BARRINGTON – Bowling is a sport that doesn’t get a lot of attention, and some people consider it not to be a sport at all. If Barrington High School freshman Sarah Tenyer has anything to do with it, people around town are going to know that the school has a bowling team sooner rather than later.
Tenyer advanced out of the regionals this season, and while she didn’t make it to the state tournament, Tenyer showed that there is something to build on for the future. There are some obstacles Tenyer must face before becoming a bowling star for the Fillies, though.
There are no bowling alleys in Barrington, so Tenyer does her training at Beverly Lanes in Arlington Heights. During the season, she practices three days a week and bowls about 12 games a week. The Mid Suburban League bowls all the league matches at Arlington Lanes, which is where the league tournament and the regional tournament were conducted.
Tenyer led the regional tournament after five games, but faltered some in the final game. Her score was enough to move onto the sectionals where she would finish 18th even after bowling a career-high 266. She has bowled a 716 series in the past and even had a 2,005 pinfall 10-game series while in elementary school. Tenyer said getting out of regionals was a big accomplishment during her freshman year.
“I felt I did well,” Tenyer said. “This was my first year participating in the Mid-Suburban League. I was happy to make All-Conference and to also end with the fourth-highest average in the conference. I went in just wanting to do my best. It meant a lot that I was able to advance that far.”
Tenyer is getting some help from one of the best women’s bowlers around in former professional Diandra Asbaty, who Tenyer looks up to.
“She is a professional bowler whose style I really like,”Tenyer said. “She won the Queens championship in 2012 and lives right here in the Chicago area. I have been lucky enough to work with her from time to time.”
Asbaty, who is the founder and owner of the Elite Youth Tour and the International Art of Bowling – along with fellow bowler Jason Belmonte – said that Tenyer has a bright future in the game.
“Sarah is a natural talent. She takes instruction well and really loves to learn,” Asbaty said. “I focused on a lot of fundamentals with her to give her a really great, strong foundation. Without a strong foundation, it’s hard to step up your game to the next level. I love her attitude and ability to take what I have to say and translate it quickly into her game.”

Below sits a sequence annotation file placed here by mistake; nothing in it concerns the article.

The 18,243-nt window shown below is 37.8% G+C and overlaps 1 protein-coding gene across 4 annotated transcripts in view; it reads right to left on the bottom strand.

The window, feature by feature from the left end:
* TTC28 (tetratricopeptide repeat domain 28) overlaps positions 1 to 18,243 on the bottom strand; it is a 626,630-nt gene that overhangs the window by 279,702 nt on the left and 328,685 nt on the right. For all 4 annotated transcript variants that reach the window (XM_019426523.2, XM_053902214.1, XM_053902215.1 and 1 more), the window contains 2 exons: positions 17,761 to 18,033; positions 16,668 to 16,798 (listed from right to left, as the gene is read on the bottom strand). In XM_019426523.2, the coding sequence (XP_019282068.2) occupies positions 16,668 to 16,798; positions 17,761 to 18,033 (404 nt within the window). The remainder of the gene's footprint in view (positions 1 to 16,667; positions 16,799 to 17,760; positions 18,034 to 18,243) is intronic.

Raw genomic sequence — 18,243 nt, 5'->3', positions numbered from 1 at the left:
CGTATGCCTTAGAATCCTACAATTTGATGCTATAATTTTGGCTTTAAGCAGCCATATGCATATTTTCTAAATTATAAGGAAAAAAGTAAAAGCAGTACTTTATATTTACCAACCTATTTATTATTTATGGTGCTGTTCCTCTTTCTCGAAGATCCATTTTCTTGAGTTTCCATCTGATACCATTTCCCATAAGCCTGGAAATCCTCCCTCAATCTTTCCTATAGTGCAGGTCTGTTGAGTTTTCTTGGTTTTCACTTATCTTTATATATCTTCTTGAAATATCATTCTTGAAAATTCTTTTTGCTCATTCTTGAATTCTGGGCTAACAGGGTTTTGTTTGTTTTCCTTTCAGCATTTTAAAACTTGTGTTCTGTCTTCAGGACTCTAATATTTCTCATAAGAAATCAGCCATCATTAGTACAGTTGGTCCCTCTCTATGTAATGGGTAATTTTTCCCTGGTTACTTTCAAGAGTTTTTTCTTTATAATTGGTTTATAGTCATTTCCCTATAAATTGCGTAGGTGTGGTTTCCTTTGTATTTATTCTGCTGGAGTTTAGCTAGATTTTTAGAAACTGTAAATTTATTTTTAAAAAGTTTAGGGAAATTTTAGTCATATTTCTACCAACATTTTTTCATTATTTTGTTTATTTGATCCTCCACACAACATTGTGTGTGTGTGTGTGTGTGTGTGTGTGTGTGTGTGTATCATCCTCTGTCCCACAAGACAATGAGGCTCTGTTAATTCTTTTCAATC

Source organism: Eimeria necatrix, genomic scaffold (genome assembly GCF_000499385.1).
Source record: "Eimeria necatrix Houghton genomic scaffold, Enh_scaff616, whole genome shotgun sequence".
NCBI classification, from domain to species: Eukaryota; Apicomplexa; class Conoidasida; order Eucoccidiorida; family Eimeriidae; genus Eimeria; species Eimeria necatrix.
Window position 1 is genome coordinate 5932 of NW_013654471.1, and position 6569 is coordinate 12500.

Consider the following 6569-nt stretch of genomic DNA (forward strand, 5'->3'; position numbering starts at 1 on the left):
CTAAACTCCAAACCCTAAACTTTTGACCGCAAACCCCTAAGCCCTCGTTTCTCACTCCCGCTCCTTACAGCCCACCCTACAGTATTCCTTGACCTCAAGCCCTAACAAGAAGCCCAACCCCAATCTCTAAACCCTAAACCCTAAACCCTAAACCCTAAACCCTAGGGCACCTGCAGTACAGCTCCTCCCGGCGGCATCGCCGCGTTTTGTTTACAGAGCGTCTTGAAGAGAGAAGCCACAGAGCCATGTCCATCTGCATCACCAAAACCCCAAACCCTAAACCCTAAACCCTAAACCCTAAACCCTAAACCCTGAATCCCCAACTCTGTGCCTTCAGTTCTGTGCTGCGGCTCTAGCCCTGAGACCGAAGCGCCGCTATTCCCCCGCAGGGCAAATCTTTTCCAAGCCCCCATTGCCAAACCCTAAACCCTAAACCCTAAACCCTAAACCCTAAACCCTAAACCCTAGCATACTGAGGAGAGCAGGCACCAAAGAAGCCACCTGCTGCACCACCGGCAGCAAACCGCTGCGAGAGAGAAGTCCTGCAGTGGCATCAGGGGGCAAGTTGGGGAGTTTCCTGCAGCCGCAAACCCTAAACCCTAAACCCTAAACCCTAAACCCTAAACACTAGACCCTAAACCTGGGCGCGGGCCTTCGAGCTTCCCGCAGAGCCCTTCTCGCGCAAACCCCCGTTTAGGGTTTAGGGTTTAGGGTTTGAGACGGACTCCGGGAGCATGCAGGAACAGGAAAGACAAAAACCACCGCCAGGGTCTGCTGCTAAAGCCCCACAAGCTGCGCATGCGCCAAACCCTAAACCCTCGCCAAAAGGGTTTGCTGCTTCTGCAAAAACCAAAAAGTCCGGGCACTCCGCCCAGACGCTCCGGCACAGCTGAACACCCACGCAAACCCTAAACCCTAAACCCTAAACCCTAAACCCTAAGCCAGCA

The team concept of high school bowling is something that isn’t lost on Asbaty and she wishes that she would have had the same opportunities that Tenyer has now when she was in high school moving forward in her career.
“High school bowling is a shining light in bowling,” Asbaty added. “When I was in high school, we didn’t have a school team so the first time I really saw team bowling was in college. The advantage that these high school bowlers have going into college now is great. They know what it’s like to be on a team, and work as a team. This gets them ready for college bowling, which I think is the epitome of team bowling.”
Barrington coach Sam Raia knew what he had coming after meeting Tenyer a few years before she got to the high school level.
“I first met Sarah when she was a quiet, shy sixth grader who could really throw a bowling ball,” Raia said. “I expected Sarah to come in and post some good scores and help the team while she continued to improve her game. I got much more.”
Tenyer’s bowling has brought some new eyes to the sport and Raia hopes that it will bring more girls out for the team in the coming years.
“Hopefully they will come out, join Sarah and make us a team that can compete for a conference title and ultimately a run at a state championship,” Raia said.